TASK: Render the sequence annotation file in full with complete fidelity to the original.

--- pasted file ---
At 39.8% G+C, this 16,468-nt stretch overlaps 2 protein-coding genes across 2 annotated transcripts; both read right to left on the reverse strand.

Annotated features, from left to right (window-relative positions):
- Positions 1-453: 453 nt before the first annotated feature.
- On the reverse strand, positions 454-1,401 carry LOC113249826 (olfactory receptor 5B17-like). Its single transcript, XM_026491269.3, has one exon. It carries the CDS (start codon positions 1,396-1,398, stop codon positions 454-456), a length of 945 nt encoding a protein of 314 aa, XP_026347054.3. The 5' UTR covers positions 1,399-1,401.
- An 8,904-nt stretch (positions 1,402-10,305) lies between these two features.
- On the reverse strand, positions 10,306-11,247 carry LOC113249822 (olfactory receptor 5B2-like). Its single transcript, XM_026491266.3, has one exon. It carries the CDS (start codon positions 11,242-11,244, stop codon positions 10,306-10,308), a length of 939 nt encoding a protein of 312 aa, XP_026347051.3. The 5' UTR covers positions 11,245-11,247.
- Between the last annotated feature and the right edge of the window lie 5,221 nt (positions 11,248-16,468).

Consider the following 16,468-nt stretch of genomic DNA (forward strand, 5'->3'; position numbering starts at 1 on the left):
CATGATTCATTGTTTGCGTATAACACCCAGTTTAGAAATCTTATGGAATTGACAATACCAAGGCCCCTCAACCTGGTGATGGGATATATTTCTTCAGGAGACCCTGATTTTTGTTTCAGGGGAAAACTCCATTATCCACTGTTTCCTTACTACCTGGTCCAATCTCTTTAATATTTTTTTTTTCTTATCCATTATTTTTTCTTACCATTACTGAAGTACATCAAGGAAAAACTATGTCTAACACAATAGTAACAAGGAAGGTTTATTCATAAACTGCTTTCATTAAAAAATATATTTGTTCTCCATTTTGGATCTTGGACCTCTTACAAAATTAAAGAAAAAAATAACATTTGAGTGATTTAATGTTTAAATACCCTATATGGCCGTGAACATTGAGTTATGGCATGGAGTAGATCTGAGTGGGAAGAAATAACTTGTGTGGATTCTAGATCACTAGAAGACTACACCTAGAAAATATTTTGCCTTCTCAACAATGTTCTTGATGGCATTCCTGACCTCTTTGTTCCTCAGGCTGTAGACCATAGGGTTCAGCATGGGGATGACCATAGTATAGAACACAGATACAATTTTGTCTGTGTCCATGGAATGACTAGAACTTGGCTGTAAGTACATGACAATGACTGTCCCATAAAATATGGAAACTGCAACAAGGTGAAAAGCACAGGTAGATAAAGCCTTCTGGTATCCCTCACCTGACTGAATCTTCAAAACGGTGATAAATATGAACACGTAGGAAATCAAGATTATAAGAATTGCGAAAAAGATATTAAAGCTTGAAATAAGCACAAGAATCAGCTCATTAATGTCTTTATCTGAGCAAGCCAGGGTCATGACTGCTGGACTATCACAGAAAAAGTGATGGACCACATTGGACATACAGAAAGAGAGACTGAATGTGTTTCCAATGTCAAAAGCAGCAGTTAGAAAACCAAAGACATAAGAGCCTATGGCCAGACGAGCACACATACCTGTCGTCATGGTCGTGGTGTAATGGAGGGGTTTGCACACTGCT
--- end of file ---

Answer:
At 39.8% G+C, this 16,468-nt stretch overlaps 2 protein-coding genes across 2 annotated transcripts; both read right to left on the reverse strand.

Annotated features, from left to right (window-relative positions):
- Positions 1-453: 453 nt before the first annotated feature.
- On the reverse strand, positions 454-1,401 carry LOC113249826 (olfactory receptor 5B17-like). Its single transcript, XM_026491269.3, has one exon. It carries the CDS (start codon positions 1,396-1,398, stop codon positions 454-456), a length of 945 nt encoding a protein of 314 aa, XP_026347054.3. The 5' UTR covers positions 1,399-1,401.
- An 8,904-nt stretch (positions 1,402-10,305) lies between these two features.
- On the reverse strand, positions 10,306-11,247 carry LOC113249822 (olfactory receptor 5B2-like). Its single transcript, XM_026491266.3, has one exon. It carries the CDS (start codon positions 11,242-11,244, stop codon positions 10,306-10,308), a length of 939 nt encoding a protein of 312 aa, XP_026347051.3. The 5' UTR covers positions 11,245-11,247.
- Between the last annotated feature and the right edge of the window lie 5,221 nt (positions 11,248-16,468).

Consider the following 16,468-nt stretch of genomic DNA (forward strand, 5'->3'; position numbering starts at 1 on the left):
CATGATTCATTGTTTGCGTATAACACCCAGTTTAGAAATCTTATGGAATTGACAATACCAAGGCCCCTCAACCTGGTGATGGGATATATTTCTTCAGGAGACCCTGATTTTTGTTTCAGGGGAAAACTCCATTATCCACTGTTTCCTTACTACCTGGTCCAATCTCTTTAATATTTTTTTTTTCTTATCCATTATTTTTTCTTACCATTACTGAAGTACATCAAGGAAAAACTATGTCTAACACAATAGTAACAAGGAAGGTTTATTCATAAACTGCTTTCATTAAAAAATATATTTGTTCTCCATTTTGGATCTTGGACCTCTTACAAAATTAAAGAAAAAAATAACATTTGAGTGATTTAATGTTTAAATACCCTATATGGCCGTGAACATTGAGTTATGGCATGGAGTAGATCTGAGTGGGAAGAAATAACTTGTGTGGATTCTAGATCACTAGAAGACTACACCTAGAAAATATTTTGCCTTCTCAACAATGTTCTTGATGGCATTCCTGACCTCTTTGTTCCTCAGGCTGTAGACCATAGGGTTCAGCATGGGGATGACCATAGTATAGAACACAGATACAATTTTGTCTGTGTCCATGGAATGACTAGAACTTGGCTGTAAGTACATGACAATGACTGTCCCATAAAATATGGAAACTGCAACAAGGTGAAAAGCACAGGTAGATAAAGCCTTCTGGTATCCCTCACCTGACTGAATCTTCAAAACGGTGATAAATATGAACACGTAGGAAATCAAGATTATAAGAATTGCGAAAAAGATATTAAAGCTTGAAATAAGCACAAGAATCAGCTCATTAATGTCTTTATCTGAGCAAGCCAGGGTCATGACTGCTGGACTATCACAGAAAAAGTGATGGACCACATTGGACATACAGAAAGAGAGACTGAATGTGTTTCCAATGTCAAAAGCAGCAGTTAGAAAACCAAAGACATAAGAGCCTATGGCCAGACGAGCACACATACCTGTCGTCATGGTCGTGGTGTAATGGAGGGGTTTGCACACTGCT